By New Times
By Robrt L. Pela and Amy Silverman
By Katrina Montgomery
By Kathleen Vanesian
By Monica Alonzo
By Benjamin Leatherman
By Robrt L. Pela
By Katrina Montgomery
NT: And Mr. Romley?
Lowenthal: I'm not so sure that the county attorney should be an elected official. I'm not saying that we don't have a highly qualified county attorney, but he's too responsive to the political realities of his job, and that so often drives the actual decision-making process. This isn't about Romley, but about the institution -- and it's a terrible problem.
NT: What do you say to the possibility of "Romley for Governor in 2006"?
Lowenthal: On the record? He [already] has the most powerful position in the state of Arizona, and tremendous influence -- think about the case involving the church last year, and major cases in which he has been able to pretty much have his way, make or break the lives of victims and defendants in the routine cases that go unreported. I can't think of a more powerful person in this state. Certainly not the governor. So if you want power, why go from the most powerful position in the state to a less powerful position?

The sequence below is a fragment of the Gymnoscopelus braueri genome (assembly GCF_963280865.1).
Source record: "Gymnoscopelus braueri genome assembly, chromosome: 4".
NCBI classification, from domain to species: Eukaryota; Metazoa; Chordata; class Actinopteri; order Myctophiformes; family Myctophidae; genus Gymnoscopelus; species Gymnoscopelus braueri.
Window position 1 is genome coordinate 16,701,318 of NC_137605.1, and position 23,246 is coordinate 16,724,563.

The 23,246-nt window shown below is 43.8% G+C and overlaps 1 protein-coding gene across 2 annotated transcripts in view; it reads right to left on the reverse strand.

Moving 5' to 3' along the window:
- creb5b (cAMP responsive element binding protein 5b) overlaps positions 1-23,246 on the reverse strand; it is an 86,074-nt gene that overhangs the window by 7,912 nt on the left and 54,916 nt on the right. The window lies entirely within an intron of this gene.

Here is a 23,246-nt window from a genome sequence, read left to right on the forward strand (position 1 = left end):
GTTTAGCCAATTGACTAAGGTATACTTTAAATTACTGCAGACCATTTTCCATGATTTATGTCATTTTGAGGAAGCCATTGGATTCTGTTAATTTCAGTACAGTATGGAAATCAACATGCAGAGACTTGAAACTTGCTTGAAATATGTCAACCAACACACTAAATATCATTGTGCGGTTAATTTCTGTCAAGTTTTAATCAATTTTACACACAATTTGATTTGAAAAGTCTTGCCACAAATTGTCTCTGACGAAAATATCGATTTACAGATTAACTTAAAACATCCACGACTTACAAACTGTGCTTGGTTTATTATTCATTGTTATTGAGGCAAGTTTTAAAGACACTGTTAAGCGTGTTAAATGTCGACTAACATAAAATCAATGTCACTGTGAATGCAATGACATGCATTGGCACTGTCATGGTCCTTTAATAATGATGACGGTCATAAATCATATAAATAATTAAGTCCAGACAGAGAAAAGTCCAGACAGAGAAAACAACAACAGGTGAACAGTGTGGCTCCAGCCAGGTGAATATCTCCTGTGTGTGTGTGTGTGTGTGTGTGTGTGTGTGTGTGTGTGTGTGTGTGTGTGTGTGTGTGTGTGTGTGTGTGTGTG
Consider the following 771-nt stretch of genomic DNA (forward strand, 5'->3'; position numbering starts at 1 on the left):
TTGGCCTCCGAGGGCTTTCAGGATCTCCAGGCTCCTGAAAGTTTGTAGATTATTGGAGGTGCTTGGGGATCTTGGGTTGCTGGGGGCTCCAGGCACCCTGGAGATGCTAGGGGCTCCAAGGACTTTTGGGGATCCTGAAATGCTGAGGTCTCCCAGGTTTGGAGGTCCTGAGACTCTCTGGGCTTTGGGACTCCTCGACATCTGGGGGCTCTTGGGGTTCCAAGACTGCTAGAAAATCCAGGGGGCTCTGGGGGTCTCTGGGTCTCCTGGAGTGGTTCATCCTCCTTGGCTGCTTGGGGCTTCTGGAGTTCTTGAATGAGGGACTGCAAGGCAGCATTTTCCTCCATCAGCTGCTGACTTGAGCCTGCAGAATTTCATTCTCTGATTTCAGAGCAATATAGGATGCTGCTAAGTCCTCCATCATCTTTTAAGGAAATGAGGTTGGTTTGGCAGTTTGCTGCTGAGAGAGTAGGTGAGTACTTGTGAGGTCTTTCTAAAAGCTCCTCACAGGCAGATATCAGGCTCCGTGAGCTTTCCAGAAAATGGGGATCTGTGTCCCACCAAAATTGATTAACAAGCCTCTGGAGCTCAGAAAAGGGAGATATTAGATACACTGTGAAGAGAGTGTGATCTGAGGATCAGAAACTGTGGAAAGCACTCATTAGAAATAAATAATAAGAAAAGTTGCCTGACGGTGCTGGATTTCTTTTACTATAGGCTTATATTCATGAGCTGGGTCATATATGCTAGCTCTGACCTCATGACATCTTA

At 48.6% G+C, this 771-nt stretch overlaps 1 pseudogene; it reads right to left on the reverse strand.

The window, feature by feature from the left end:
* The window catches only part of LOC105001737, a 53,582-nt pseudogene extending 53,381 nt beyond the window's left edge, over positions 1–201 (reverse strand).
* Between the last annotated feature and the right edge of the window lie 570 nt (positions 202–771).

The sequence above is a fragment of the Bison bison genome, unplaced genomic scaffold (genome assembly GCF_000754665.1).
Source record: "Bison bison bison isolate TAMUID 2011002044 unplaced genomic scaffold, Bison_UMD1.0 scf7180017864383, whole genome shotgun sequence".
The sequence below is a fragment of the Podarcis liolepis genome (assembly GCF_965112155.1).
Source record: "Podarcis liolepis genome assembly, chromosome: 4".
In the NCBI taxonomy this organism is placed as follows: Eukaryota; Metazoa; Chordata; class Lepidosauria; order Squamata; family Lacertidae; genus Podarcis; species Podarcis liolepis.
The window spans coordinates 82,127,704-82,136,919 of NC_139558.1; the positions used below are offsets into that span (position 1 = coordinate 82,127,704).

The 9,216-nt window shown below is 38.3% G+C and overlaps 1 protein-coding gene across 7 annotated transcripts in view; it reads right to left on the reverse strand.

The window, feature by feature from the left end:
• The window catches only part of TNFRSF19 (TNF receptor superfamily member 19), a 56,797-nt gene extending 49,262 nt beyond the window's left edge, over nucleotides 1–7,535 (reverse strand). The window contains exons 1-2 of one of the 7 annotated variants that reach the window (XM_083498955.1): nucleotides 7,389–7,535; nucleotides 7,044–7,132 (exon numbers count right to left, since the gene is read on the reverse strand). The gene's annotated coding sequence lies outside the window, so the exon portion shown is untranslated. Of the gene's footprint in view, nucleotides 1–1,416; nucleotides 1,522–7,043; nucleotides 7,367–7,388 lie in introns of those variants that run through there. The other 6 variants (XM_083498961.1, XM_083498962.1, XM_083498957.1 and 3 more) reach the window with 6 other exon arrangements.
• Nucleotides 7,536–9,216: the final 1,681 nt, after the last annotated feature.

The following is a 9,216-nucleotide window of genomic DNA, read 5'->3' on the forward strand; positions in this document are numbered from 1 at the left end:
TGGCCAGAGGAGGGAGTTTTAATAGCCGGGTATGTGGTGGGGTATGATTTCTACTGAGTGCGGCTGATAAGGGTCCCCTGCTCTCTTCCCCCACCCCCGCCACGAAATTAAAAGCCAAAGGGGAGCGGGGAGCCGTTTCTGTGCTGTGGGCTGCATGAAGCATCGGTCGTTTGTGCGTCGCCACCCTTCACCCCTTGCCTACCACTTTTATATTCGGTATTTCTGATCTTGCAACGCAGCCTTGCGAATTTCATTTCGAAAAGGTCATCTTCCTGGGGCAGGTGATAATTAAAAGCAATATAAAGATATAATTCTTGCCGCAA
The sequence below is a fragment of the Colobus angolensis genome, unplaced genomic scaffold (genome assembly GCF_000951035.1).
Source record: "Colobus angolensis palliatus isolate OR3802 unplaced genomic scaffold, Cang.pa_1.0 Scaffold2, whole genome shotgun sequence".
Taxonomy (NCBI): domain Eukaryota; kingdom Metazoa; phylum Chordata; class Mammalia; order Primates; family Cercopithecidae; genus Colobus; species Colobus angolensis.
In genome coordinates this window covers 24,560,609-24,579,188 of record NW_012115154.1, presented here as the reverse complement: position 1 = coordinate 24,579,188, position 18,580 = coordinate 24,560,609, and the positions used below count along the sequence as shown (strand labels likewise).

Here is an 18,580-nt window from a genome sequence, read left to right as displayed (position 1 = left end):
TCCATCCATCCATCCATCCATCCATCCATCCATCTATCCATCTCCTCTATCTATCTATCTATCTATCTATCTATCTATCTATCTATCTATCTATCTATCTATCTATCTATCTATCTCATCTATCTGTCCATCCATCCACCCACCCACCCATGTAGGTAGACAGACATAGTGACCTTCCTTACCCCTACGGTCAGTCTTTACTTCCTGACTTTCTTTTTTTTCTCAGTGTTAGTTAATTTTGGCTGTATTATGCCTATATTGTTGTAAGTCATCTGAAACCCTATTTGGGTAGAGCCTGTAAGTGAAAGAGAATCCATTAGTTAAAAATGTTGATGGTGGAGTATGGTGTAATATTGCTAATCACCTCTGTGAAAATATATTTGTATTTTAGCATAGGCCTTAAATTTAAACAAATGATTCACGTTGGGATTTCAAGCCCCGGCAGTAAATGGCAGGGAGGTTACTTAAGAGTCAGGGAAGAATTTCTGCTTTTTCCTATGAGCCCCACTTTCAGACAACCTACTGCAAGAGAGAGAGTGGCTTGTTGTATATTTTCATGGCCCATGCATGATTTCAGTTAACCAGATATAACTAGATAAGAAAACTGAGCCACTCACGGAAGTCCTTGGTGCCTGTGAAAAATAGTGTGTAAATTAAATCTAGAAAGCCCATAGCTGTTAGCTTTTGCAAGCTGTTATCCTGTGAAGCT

NT: There's certainly no love lost between Governor Napolitano and Romley these days. He called her a bully!
Lowenthal: In fact, our current governor uses the bully pulpit and has more power than she has authority. [Romley is] as qualified to have the position as someone who had been a land developer, or had sold used cars. I don't know why having been the secretary of state makes one more qualified to be governor than having been the county attorney. I don't have any problem with someone going from the County Attorney's Office to being governor. That's on the record, at least.
NT: You went pretty easy on Romley in your book, I thought.
Lowenthal: You think so? My understanding, from people at the agency and from a letter I received from Mr. Romley, is they were very unhappy by what I said in the book. I was very disheartened by that. I thought mine was a very evenhanded description of what I was seeing, and that it looked at the brighter side of what was going on. I made a conscious decision to tread lightly in the book, but to be honest and fair and not too harsh in my criticism of people. It hurts me that people are being so critical when I went out of my way not to be critical. It really bothers me.